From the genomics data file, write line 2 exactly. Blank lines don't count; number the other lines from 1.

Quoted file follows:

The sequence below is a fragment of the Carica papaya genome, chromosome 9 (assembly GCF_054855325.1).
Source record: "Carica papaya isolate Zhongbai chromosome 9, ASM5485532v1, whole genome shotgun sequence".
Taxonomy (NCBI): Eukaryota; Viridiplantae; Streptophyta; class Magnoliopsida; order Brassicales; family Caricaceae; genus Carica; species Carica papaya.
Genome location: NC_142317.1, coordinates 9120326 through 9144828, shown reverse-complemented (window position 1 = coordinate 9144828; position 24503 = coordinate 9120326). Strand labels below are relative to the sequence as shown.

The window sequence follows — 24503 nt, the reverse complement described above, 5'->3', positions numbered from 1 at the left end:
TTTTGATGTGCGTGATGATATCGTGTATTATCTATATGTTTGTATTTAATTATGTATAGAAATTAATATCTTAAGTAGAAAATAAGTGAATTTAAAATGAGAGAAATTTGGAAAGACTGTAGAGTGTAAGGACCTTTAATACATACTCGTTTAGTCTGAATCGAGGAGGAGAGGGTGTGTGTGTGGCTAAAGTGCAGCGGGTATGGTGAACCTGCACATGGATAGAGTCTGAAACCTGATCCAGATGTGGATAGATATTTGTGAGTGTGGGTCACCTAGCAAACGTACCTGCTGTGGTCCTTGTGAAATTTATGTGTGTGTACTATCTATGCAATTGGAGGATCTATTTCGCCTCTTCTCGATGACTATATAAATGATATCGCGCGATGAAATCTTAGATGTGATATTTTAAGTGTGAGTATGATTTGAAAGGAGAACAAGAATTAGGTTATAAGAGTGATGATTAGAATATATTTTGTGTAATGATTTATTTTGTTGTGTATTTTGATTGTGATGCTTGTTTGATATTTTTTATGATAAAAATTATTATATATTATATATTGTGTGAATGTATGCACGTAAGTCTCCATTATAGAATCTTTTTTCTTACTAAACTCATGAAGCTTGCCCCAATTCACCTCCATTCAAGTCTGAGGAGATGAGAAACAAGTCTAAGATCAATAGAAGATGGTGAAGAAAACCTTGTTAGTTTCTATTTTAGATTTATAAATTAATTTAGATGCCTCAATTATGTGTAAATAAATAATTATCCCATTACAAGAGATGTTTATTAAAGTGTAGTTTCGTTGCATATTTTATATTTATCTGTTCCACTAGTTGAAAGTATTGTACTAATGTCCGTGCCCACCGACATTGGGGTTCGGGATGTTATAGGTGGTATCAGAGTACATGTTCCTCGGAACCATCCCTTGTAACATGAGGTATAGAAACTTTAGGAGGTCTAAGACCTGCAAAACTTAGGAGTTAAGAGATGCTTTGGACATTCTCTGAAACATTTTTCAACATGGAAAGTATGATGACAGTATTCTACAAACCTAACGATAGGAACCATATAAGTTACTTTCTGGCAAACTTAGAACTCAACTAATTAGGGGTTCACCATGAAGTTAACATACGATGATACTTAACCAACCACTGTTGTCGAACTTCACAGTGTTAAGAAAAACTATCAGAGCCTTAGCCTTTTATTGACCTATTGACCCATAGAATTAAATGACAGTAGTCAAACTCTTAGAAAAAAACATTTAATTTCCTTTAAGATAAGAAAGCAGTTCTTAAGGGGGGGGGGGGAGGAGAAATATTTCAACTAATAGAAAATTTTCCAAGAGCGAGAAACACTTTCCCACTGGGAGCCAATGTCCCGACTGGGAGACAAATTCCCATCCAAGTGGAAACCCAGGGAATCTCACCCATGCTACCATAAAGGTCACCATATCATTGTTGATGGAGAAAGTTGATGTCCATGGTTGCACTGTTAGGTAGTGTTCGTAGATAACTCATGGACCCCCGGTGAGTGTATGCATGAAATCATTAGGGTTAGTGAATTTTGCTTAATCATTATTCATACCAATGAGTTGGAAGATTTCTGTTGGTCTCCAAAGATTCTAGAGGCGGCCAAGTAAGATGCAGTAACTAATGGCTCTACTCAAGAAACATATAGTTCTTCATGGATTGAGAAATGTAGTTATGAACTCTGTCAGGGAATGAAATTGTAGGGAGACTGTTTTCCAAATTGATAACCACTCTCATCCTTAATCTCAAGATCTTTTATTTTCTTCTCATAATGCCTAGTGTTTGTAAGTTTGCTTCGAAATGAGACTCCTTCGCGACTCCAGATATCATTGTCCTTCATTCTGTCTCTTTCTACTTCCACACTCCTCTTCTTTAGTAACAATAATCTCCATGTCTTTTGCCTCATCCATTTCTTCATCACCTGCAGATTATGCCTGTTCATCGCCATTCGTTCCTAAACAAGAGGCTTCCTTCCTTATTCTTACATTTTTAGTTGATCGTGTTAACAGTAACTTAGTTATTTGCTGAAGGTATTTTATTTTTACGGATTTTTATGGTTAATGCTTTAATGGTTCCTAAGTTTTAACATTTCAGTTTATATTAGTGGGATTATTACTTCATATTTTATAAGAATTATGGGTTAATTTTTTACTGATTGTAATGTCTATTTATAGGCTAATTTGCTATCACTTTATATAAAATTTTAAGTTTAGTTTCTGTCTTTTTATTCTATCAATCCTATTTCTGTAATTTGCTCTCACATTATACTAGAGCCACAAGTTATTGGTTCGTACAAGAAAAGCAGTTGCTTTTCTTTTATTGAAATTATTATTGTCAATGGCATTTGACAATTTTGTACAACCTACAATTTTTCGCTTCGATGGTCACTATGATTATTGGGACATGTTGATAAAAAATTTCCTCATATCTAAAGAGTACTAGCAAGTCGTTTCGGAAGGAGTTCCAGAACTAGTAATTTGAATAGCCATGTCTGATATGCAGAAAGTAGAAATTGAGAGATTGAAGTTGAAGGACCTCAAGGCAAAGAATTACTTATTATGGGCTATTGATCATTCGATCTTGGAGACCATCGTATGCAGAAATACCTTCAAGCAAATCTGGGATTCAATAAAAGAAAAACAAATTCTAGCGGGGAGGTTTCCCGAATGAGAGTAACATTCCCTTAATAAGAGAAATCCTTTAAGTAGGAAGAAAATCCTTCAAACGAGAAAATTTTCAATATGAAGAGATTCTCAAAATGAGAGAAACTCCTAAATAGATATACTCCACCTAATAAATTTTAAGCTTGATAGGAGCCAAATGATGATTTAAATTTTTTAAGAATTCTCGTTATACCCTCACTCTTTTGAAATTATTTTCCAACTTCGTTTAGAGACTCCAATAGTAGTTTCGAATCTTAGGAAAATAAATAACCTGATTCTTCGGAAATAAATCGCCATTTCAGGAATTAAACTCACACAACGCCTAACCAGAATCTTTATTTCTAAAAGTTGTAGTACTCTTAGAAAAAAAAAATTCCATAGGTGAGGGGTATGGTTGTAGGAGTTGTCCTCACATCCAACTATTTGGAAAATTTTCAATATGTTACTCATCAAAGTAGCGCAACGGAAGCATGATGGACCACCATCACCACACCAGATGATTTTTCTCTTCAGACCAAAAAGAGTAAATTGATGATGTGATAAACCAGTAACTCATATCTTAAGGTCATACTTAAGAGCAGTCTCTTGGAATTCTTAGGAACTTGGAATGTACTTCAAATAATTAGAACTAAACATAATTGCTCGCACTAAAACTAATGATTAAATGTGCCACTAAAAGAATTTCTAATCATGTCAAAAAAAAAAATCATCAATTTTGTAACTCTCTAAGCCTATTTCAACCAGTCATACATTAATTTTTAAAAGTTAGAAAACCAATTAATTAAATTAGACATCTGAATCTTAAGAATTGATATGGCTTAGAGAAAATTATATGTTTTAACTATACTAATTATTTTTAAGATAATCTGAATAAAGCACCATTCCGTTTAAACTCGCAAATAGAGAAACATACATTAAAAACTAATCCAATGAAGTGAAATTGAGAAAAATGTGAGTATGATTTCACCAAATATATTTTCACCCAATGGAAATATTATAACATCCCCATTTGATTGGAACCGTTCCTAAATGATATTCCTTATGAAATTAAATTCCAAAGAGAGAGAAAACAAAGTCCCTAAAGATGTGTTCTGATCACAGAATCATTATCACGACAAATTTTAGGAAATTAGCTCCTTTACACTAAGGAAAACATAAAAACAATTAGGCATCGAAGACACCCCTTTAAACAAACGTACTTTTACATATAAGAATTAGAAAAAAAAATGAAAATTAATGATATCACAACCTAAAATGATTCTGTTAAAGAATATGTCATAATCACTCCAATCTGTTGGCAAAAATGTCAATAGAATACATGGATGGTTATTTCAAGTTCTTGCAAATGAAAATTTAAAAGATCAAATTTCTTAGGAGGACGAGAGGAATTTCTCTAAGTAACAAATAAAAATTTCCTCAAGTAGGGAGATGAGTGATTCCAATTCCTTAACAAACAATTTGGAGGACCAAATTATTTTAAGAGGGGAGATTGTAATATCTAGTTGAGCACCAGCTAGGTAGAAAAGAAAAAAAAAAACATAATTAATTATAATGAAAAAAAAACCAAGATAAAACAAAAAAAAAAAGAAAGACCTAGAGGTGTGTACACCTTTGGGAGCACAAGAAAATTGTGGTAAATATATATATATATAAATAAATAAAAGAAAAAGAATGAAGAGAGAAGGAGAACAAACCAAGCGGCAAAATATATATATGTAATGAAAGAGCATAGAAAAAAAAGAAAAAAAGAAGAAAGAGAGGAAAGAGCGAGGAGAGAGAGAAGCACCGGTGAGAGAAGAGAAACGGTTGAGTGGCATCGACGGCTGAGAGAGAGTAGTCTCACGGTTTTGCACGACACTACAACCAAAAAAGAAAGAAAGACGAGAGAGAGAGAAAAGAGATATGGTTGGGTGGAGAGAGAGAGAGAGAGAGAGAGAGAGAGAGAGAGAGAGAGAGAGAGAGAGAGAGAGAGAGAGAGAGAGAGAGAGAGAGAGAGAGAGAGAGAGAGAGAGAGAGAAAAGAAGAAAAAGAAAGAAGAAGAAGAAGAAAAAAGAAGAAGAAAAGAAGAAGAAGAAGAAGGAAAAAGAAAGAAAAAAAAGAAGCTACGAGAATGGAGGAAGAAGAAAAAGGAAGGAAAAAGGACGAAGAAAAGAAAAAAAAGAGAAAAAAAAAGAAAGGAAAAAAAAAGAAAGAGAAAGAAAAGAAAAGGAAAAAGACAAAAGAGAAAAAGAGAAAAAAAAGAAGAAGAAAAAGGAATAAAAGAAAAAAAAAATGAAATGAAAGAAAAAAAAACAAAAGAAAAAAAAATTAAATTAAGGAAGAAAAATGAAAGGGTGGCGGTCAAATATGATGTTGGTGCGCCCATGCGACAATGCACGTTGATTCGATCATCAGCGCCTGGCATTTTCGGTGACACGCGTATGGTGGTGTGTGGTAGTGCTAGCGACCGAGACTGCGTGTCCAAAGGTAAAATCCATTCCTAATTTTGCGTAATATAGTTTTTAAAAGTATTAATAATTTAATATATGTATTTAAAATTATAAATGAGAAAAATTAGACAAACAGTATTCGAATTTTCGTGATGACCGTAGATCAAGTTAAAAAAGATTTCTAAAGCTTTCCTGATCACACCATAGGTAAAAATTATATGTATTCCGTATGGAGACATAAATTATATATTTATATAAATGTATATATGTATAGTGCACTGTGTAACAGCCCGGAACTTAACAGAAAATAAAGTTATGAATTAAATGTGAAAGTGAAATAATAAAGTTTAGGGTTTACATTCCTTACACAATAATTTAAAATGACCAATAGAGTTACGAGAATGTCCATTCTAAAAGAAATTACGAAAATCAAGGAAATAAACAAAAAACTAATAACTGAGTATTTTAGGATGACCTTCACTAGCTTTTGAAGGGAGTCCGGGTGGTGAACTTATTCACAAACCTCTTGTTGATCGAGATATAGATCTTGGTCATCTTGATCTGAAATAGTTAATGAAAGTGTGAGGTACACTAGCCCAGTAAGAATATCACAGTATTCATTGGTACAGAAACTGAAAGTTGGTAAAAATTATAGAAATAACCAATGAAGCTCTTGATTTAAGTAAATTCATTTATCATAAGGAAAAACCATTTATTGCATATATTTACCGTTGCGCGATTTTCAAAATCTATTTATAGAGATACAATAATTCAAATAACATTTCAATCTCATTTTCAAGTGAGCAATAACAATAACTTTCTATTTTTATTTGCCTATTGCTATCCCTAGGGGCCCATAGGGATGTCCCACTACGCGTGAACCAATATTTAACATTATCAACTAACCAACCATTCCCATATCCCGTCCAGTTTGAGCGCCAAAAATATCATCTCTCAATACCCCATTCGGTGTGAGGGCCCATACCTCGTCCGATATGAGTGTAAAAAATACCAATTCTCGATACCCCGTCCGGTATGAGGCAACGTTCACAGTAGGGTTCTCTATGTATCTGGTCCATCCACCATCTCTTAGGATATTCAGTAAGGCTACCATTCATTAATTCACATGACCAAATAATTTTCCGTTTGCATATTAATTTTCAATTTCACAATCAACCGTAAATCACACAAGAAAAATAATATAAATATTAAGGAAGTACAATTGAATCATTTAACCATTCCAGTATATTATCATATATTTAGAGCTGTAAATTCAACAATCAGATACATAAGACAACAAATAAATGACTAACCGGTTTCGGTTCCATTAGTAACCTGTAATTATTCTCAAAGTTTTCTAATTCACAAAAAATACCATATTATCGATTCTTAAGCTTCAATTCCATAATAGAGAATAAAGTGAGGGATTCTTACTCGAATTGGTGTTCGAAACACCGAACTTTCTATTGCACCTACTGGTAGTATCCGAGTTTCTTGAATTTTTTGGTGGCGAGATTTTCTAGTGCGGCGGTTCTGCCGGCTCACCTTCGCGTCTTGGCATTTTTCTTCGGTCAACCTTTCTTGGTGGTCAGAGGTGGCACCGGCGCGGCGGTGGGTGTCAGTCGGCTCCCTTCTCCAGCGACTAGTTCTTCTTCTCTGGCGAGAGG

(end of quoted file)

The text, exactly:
Source record: "Carica papaya isolate Zhongbai chromosome 9, ASM5485532v1, whole genome shotgun sequence".